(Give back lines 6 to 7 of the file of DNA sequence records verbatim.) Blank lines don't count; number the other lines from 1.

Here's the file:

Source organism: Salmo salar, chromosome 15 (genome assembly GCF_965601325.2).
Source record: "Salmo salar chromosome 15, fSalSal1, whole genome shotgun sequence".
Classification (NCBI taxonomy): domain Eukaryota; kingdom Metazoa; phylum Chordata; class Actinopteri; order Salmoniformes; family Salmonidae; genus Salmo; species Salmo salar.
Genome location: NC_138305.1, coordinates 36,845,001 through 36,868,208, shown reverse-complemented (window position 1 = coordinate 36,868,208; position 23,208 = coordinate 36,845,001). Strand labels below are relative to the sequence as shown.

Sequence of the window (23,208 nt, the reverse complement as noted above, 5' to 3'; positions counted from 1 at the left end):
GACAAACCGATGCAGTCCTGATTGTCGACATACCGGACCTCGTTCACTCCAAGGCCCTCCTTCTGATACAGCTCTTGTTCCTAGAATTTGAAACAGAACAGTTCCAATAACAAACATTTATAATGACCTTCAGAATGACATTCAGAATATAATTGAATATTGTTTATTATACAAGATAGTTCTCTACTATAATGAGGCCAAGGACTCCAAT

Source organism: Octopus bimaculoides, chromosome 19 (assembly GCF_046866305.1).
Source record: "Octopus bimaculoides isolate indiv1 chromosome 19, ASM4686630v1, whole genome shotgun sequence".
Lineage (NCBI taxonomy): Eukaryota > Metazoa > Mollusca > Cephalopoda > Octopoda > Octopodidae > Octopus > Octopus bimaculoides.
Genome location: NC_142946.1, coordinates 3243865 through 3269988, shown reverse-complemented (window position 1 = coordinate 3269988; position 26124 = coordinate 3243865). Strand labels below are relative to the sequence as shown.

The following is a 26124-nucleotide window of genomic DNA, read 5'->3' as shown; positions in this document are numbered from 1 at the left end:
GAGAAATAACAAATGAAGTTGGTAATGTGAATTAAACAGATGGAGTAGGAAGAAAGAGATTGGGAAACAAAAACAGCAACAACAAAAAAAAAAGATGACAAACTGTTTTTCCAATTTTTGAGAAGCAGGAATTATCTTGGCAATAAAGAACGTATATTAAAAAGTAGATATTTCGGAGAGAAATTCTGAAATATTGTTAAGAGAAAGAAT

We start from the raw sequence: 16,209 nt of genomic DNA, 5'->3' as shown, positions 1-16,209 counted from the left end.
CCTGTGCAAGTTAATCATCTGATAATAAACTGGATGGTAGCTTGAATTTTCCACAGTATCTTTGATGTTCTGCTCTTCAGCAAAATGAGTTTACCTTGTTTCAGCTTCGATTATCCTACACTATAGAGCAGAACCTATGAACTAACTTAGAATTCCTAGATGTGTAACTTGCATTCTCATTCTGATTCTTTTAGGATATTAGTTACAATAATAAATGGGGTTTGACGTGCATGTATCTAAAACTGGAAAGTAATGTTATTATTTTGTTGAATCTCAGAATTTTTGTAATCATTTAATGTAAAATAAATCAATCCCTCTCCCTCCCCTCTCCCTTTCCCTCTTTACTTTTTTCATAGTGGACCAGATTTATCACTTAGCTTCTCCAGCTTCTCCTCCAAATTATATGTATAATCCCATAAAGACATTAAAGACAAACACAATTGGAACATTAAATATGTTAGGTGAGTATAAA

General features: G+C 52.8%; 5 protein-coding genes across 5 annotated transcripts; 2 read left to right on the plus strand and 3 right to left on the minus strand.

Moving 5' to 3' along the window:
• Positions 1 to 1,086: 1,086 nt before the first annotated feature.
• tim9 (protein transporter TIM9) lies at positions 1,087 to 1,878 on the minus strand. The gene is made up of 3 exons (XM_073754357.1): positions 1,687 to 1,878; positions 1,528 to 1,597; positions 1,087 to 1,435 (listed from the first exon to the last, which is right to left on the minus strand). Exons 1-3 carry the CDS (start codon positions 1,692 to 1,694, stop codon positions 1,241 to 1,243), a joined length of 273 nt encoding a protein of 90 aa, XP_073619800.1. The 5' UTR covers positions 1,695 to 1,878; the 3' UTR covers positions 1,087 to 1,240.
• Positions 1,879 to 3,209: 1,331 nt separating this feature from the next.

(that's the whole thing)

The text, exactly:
GACAAACCGATGCAGTCCTGATTGTCGACATACCGGACCTCGTTCACTCCAAGGCCCTCCTTCTGATACAGCTCTTGTTCCTAGAATTTGAAACAGAACAGTTCCAATAACAAACATTTATAATGACCTTCAGAATGACATTCAGAATATAATTGAATATTGTTTATTATACAAGATAGTTCTCTACTATAATGAGGCCAAGGACTCCAAT

Source organism: Octopus bimaculoides, chromosome 19 (assembly GCF_046866305.1).